In sales pitches and marketing materials, sellers use a number of terms to describe static-control flooring: conductive, dissipative, antistatic, and ESD being the most commonly misused. Often used as if they were synonymous, these terms are not interchangeable.
For example, a conductive floor is not the same as a static-dissipative floor. Conductive and dissipative describe the electrical resistance properties of a floor—measured in ohms. While the values meet in the middle—with flooring measuring ≤ 1.0 x 10E6 ohms considered conductive and between ≥ 1.0 x 10E6 and ≤ 1.0 x 10E9 ohms dissipative—the descriptors also include the extremes on both ends of the resistance range. At the far end of each range, measurements could differ by as much as eight orders of magnitude.
Designating a flooring material as antistatic does not necessarily mean the floor can be grounded. Some so-called “antistatic” materials, such as low kV computer-grade carpet, inhibit static generation but lack the conductive properties necessary to ground the floor.
Note: The term “antistatic” has recently lost favor to the more accurate term “low charge generating“.
Calling a floor “ESD flooring”–a generic term encompassing all types of static-control floors—is the same as saying, we need a floor because we have an ESD problem.
Before writing a specification, designers and specifiers should have a fundamental understanding of static-control terminology. Referencing one of the numerous ESD industry glossaries should eliminate most of the confusion regarding simple terminology.
Definitions for the following key terms can be found in our Static-Control Glossary.
DO familiarize yourself with static-control flooring terminology and have at least a general understanding of standards and specifications.
Mistake #2: Believing Internet Hype
The Internet is only as good as the researcher doing the research. Too many people assume that, if it’s published on the web, it must be true. Remember: any individual can publish anything on his or her own website, whether or not the information is accurate.
Be aware of hyperbole and meaningless platitudes. Question any source that describes products as having infinite conductivity, offers “unparallelled” performance, or says any property will last “forever.” If a claim seems inconsistent with information you see elsewhere or strikes you as too good to be true, it probably is.
Beware of any claims that are not supported with independent, objective references to standardized test methods that count, quantify, qualify, differentiate or identify performance parameters by some objective, universally accepted scale or longitudinal performance criteria. For example, if you read, “this floor is best for extreme static-control applications due to its high level of conductivity,” ask the supplier for the lab data supporting the claim. Most grounding standards view higher levels of conductivity as a disadvantage, because a high conductivity poses an unnecessary danger to personnel working in the area.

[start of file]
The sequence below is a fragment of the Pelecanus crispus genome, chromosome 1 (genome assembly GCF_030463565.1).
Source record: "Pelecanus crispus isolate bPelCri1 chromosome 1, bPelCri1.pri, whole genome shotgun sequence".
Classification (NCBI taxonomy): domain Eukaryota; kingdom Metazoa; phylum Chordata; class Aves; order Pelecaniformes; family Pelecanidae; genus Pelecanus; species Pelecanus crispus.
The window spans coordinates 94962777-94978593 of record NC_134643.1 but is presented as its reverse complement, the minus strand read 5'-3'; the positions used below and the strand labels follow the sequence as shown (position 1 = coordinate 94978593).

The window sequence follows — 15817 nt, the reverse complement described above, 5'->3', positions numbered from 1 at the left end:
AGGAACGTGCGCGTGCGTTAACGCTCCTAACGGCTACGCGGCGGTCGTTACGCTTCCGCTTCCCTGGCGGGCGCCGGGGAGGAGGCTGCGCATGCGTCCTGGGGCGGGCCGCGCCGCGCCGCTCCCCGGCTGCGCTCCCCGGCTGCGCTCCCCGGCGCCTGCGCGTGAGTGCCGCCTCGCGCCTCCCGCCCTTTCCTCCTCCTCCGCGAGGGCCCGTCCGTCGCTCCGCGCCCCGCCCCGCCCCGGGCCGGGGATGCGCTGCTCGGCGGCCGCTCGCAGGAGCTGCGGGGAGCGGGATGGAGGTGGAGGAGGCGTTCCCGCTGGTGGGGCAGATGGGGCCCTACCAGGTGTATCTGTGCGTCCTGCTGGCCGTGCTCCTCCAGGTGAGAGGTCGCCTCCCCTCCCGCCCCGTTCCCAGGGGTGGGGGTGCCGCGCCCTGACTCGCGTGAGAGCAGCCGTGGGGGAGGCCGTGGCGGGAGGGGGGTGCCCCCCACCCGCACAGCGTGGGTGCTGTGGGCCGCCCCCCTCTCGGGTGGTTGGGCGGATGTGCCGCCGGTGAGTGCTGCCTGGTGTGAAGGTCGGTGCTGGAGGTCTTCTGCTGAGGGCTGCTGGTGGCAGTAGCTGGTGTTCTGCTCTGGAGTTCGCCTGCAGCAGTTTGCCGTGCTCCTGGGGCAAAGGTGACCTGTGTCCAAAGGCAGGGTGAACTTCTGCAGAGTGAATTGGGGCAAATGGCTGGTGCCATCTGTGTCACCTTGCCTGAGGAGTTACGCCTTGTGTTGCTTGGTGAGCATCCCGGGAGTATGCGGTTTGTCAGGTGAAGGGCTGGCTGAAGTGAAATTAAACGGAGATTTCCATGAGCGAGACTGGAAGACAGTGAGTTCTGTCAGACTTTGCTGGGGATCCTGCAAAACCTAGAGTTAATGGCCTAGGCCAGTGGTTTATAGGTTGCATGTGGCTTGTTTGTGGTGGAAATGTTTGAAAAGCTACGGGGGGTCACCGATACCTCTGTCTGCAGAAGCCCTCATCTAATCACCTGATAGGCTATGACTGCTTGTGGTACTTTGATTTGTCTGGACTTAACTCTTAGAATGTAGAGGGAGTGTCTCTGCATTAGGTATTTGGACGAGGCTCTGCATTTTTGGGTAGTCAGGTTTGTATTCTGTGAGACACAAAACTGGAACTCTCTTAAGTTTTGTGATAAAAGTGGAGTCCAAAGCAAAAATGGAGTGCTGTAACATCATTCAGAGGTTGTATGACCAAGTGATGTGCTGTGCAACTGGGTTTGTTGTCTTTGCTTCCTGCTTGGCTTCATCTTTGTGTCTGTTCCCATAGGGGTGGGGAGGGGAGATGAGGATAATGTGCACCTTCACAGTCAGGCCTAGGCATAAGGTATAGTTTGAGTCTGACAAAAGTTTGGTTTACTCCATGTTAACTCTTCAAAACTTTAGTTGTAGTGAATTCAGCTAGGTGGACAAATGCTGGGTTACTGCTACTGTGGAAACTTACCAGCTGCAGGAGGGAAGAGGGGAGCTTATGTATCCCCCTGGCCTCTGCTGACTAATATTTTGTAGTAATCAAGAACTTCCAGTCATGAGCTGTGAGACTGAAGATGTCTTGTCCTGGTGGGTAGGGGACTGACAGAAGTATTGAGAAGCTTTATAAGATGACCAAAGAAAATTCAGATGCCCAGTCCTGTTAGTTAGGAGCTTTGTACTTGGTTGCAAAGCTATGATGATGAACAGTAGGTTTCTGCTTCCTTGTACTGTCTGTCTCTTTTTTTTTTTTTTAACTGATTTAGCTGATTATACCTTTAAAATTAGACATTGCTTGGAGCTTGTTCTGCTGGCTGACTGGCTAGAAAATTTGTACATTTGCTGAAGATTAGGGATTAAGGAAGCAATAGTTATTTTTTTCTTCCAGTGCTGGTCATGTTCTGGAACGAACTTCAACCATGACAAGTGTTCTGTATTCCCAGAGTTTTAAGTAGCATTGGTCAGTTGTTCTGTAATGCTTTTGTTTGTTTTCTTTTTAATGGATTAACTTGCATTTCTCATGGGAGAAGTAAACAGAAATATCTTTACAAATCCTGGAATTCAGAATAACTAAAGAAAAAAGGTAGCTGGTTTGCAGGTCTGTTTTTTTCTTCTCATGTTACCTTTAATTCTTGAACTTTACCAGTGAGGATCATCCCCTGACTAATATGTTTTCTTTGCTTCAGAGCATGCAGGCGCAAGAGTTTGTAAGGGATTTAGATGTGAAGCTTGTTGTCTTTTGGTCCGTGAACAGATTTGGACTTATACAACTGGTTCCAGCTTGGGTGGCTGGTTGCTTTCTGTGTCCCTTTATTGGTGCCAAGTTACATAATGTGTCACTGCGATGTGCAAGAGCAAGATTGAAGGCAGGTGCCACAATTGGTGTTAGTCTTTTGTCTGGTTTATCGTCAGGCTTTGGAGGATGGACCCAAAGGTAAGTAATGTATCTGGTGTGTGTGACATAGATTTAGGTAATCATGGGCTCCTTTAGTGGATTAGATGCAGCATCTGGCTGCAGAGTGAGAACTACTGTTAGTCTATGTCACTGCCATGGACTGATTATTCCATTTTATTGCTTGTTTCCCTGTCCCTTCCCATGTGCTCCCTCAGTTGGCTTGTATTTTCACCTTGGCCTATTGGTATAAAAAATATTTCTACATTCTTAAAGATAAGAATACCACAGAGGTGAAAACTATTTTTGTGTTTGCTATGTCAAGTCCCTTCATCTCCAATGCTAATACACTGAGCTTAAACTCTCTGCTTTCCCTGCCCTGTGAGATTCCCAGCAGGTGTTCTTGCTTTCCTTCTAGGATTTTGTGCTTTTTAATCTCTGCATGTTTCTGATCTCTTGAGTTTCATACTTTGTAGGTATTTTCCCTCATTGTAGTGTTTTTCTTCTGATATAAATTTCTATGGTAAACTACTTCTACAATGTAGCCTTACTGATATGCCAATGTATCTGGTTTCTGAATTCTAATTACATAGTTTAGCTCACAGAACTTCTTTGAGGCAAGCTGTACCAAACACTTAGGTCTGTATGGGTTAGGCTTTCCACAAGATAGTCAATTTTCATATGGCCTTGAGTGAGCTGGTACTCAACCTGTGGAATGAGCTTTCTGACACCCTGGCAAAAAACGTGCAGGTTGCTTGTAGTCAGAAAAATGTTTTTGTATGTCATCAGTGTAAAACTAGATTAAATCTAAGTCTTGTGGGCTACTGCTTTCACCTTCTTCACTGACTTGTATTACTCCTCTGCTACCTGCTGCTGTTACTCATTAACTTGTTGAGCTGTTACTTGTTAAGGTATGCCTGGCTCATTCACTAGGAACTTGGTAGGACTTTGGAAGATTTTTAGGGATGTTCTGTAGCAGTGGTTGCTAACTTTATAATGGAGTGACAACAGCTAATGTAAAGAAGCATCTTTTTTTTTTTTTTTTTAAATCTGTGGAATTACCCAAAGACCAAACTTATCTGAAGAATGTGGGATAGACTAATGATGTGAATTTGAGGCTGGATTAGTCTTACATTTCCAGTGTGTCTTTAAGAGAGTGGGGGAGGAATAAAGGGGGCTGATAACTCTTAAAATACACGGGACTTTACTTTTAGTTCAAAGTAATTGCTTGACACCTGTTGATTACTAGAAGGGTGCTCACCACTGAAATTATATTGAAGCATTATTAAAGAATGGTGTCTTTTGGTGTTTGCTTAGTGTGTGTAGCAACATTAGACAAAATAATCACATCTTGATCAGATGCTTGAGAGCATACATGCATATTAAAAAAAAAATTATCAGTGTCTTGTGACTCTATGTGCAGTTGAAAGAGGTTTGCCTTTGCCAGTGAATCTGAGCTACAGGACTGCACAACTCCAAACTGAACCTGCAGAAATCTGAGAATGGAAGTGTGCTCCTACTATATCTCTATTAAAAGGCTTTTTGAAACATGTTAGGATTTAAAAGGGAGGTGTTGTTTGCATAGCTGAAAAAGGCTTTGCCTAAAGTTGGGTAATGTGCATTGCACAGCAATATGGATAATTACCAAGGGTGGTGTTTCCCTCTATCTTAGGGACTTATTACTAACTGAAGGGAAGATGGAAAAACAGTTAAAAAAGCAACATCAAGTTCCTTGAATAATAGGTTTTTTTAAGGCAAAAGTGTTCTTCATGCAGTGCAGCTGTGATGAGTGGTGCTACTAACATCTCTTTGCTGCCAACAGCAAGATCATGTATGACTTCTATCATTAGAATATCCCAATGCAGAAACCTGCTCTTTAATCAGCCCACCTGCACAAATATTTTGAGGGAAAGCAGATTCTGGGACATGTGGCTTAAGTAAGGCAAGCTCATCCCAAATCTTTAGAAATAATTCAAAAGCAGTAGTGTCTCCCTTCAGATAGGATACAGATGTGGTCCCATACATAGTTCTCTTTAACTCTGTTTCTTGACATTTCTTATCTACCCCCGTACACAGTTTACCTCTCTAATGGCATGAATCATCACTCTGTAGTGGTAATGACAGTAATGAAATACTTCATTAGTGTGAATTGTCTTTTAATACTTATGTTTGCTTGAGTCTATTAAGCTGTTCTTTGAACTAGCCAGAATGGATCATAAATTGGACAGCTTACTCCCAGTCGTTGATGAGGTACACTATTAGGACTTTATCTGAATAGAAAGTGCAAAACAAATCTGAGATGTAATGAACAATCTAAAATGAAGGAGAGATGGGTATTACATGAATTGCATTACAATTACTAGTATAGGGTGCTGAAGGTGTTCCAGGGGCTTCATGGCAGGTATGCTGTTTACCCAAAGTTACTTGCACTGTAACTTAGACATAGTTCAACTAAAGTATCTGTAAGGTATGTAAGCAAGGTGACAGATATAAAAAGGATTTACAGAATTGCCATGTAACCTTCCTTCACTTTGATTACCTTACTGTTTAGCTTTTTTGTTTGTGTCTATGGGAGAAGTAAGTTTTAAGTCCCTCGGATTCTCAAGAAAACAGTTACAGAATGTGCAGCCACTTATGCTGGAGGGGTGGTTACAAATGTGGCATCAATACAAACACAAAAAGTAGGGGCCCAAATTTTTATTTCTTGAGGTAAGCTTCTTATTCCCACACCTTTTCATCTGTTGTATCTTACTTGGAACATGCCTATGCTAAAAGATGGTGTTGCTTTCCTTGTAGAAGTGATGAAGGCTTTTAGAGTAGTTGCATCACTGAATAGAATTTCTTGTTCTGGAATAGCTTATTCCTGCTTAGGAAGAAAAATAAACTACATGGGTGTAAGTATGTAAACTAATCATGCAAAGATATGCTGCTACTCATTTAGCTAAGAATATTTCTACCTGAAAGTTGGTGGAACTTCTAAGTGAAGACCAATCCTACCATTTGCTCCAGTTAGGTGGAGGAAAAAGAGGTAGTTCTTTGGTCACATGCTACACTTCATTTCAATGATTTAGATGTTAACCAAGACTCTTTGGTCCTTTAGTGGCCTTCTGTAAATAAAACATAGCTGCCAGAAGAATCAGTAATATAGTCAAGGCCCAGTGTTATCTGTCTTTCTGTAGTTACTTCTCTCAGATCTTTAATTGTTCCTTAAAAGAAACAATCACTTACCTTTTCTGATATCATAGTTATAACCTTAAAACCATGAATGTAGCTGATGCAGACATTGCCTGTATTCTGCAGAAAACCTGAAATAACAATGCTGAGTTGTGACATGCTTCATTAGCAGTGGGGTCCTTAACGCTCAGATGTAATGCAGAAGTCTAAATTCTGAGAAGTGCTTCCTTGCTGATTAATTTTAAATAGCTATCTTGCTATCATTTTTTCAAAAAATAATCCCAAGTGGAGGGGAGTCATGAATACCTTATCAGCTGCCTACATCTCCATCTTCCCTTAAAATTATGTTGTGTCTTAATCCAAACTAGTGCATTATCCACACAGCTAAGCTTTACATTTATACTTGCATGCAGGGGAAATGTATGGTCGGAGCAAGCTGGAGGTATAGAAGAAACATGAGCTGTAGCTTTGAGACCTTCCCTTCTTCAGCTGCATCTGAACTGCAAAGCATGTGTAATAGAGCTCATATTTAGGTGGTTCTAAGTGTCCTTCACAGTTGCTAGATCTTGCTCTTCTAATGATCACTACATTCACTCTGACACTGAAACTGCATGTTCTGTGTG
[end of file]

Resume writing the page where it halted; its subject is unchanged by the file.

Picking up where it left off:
Remember: Stating that an ESD floor will meet ANSI/ESD S20.20 is not a legitimate stand-alone claim. ANSI/ESD S20.20 is a process document, not a test standard.
Specifications are meaningless unless they’re derived from respected, reliable, objective sources. The two most important ESD test methods for qualifying flooring are:
- ESD STM7.1-2013–This standard test method provides procedures for measuring the electrical resistance of floor materials used for the control of electrostatic charge and discharge. It also provides test methods for the qualification of floor materials prior to their installation or application, as well as test methods for acceptance and monitoring of floor materials after installation or application.
- ESD STM97.2-2016–Floor Materials and Footwear— This document establishes test methods for the measurement of the voltage on a person in combination with floor materials and static-control footwear, shoes or other devices.
Voltage Measurement Tested in Combination with a Person. No ESD flooring material should allow the generation of more than 100 volts when tested in conjunction with a person wearing controlled (conductive) footwear. When evaluating flooring for mission-critical applications, tests should be conducted with the human subject wearing all types of conventional footwear (athletic shoes, work boots, leather shoes, etc.) to be worn in the space.
Scrutinize and Cross-check Data.
ESD flooring test results referencing ESD Association standards should be available from an independent test lab. When evaluating performance data, the results of independent lab reports should always be viewed as more credible than supplier-generated data and descriptive performance claims found in marketing materials.